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Lake County Past: Sept. 8

1942

Boats delayed by serious rail wreck

Traffic on the DM&IR from all points except Biwabik and the Vermilion range was tied up and boats delayed on account of the most serious wreck in years, which occurred early Saturday morning.

A southbound train pulled by the huge Mallet 225, one of the biggest and newest owned by the DM&IR, hauling over 75 loaded ore cars, crashed into another ore train at the crossover at Pettit. The big engine plunged from the track and partly buried itself in an embankment and a score of loaded cars were buckled and wrecked by the impact. The locomotive was enroute to Two Harbors when the wreck occurred.

The cranes were put into service immediately and wrecking crews are still at the scene clearing up the twisted masses of steel.

The accident was not without fortunate aspects in that none was injured, and had the huge engine gone 200 feet further, it would have sunk into a quagmire from which it never could have been recovered. The railroad company, when these tracks were built, spent a vast amount of money filling on account of the fact that the bog seemed bottomless.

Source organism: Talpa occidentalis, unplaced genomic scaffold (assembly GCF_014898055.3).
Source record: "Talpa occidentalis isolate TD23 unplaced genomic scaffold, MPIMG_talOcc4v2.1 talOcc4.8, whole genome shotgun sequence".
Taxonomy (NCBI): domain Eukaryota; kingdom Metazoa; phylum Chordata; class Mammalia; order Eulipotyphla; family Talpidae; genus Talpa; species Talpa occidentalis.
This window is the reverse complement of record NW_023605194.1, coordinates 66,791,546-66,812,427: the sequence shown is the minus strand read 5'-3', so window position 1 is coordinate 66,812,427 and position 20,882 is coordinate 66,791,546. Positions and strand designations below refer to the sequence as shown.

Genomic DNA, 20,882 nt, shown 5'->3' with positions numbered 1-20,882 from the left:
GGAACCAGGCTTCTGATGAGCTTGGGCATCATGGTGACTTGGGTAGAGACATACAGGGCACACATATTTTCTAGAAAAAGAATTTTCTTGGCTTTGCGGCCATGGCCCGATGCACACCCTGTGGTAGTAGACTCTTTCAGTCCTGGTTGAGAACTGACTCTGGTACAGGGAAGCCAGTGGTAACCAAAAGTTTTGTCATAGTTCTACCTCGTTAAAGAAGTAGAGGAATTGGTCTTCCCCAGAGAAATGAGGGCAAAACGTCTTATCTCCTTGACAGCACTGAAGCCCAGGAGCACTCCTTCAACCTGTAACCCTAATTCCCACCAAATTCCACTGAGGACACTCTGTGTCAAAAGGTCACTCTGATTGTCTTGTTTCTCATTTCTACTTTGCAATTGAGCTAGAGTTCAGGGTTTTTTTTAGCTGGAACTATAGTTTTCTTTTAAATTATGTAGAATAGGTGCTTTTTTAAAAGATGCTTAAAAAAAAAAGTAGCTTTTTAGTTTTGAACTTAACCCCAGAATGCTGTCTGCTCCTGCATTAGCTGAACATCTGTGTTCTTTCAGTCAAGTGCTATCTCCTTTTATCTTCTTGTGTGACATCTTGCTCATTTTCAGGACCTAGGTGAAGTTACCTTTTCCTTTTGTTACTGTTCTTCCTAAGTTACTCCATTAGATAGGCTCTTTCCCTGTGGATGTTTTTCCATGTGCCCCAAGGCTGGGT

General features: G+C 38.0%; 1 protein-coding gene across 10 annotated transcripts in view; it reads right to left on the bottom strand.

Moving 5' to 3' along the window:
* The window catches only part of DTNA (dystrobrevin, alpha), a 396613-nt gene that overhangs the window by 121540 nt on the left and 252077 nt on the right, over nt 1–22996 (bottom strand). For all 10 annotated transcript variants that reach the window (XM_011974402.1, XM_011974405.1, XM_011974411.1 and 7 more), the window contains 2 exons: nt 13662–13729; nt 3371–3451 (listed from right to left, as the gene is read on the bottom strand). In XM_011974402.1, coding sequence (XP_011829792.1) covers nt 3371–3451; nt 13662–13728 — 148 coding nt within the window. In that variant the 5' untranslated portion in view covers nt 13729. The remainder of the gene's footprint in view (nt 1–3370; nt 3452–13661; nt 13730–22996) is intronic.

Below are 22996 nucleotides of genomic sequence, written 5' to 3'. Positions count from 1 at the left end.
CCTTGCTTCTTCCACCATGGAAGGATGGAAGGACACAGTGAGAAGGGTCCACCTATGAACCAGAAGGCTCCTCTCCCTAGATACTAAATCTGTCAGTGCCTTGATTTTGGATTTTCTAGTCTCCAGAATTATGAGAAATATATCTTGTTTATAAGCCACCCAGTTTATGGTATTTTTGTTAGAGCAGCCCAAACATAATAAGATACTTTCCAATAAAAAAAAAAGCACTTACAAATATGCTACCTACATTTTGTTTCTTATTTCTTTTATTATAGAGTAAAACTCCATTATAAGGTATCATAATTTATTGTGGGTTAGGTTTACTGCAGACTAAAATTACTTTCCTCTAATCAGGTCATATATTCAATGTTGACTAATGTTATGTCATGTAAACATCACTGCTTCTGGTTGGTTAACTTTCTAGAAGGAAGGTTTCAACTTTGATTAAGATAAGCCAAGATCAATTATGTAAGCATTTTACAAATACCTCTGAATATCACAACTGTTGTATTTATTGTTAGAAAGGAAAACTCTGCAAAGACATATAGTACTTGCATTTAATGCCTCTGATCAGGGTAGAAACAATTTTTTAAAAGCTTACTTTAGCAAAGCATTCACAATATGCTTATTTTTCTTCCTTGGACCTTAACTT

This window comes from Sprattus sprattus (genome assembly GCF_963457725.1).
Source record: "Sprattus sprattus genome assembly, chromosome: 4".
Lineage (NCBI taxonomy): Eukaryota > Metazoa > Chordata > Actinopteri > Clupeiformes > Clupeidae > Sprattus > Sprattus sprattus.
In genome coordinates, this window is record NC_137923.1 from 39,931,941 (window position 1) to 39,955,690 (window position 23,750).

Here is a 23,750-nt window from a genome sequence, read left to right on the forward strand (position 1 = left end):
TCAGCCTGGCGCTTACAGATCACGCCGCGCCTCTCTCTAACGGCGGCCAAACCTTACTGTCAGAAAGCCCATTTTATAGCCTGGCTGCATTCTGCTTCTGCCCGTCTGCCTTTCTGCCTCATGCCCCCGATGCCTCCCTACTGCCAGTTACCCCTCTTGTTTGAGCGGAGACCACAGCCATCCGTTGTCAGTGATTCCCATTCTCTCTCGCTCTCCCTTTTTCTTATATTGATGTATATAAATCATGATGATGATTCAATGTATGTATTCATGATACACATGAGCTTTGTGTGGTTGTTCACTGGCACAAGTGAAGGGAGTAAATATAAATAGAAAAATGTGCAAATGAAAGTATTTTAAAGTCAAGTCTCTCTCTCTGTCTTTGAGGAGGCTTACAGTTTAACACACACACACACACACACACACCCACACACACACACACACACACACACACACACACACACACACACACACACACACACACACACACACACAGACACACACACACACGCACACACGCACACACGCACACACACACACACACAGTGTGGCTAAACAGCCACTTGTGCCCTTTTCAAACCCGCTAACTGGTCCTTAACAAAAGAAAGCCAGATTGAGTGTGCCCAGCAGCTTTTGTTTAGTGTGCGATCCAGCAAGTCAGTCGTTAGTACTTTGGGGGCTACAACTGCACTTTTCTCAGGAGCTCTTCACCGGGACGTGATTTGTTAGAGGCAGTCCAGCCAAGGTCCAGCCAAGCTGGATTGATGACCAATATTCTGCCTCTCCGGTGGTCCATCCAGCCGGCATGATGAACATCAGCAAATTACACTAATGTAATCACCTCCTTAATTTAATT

One track was made passable at the end of 24 hours and traffic Sunday was resumed at normal. Responsibility for the disaster will not be known until the official investigation has been made.

Lake County blackout held soon

In the very near future, a test blackout will take place in Two Harbors and vicinity at which time the people will be asked to cooperate to the fullest extent.

The primary purpose of the test is to give the personnel of the various services of the local Citizens Defense Corps a chance to test their organizations — such as the control center, air raid wardens, police and fire departments, emergency services, etc. There are 15 different services in all which will be called upon to function during air raid conditions.

The other reason for conducting a test blackout is to acquaint the citizens of the necessity for blacking out their homes to meet all regulations. Home regulations require that there must be absolutely no light showing from within the home.

All stores, taverns, garages, theatres, etc., must, of course, blackout their doors and windows — if they wish to remain open after dark. Otherwise they must close up or turn out their lights.

During a blackout, all cars and vehicles including bicycles, must pull into the curb and stop and turn off all lights.

Persons who may be some distances from home, must remain where they are and will not be permitted to cross any street or avenue. They are required to remain quiet and orderly and not smoke or light any matches during a blackout.

The local defense corps are asking the people of all outlying communities in the county to put out their lights and refrain from using their cars on highways in the county during the time set for the blackout.

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